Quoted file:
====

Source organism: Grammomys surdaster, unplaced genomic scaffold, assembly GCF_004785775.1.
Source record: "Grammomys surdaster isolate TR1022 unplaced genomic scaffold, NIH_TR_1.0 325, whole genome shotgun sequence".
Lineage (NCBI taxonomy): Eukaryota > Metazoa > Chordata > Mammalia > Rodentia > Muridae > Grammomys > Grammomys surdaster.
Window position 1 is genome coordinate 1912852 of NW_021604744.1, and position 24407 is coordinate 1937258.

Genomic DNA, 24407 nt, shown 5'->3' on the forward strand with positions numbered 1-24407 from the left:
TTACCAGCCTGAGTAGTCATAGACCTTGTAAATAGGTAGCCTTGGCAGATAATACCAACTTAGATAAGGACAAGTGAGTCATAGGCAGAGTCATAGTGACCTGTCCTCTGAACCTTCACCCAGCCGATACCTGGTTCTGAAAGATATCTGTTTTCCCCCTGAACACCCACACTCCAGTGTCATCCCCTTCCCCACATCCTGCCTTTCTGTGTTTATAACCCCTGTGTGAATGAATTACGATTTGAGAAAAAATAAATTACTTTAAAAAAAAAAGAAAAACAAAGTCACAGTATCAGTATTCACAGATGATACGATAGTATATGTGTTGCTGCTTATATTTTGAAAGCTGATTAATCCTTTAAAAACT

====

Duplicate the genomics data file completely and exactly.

Source organism: Grammomys surdaster, unplaced genomic scaffold, assembly GCF_004785775.1.
Source record: "Grammomys surdaster isolate TR1022 unplaced genomic scaffold, NIH_TR_1.0 325, whole genome shotgun sequence".
Lineage (NCBI taxonomy): Eukaryota > Metazoa > Chordata > Mammalia > Rodentia > Muridae > Grammomys > Grammomys surdaster.
Window position 1 is genome coordinate 1912852 of NW_021604744.1, and position 24407 is coordinate 1937258.

Genomic DNA, 24407 nt, shown 5'->3' on the forward strand with positions numbered 1-24407 from the left:
TTACCAGCCTGAGTAGTCATAGACCTTGTAAATAGGTAGCCTTGGCAGATAATACCAACTTAGATAAGGACAAGTGAGTCATAGGCAGAGTCATAGTGACCTGTCCTCTGAACCTTCACCCAGCCGATACCTGGTTCTGAAAGATATCTGTTTTCCCCCTGAACACCCACACTCCAGTGTCATCCCCTTCCCCACATCCTGCCTTTCTGTGTTTATAACCCCTGTGTGAATGAATTACGATTTGAGAAAAAATAAATTACTTTAAAAAAAAAAGAAAAACAAAGTCACAGTATCAGTATTCACAGATGATACGATAGTATATGTGTTGCTGCTTATATTTTGAAAGCTGATTAATCCTTTAAAAACT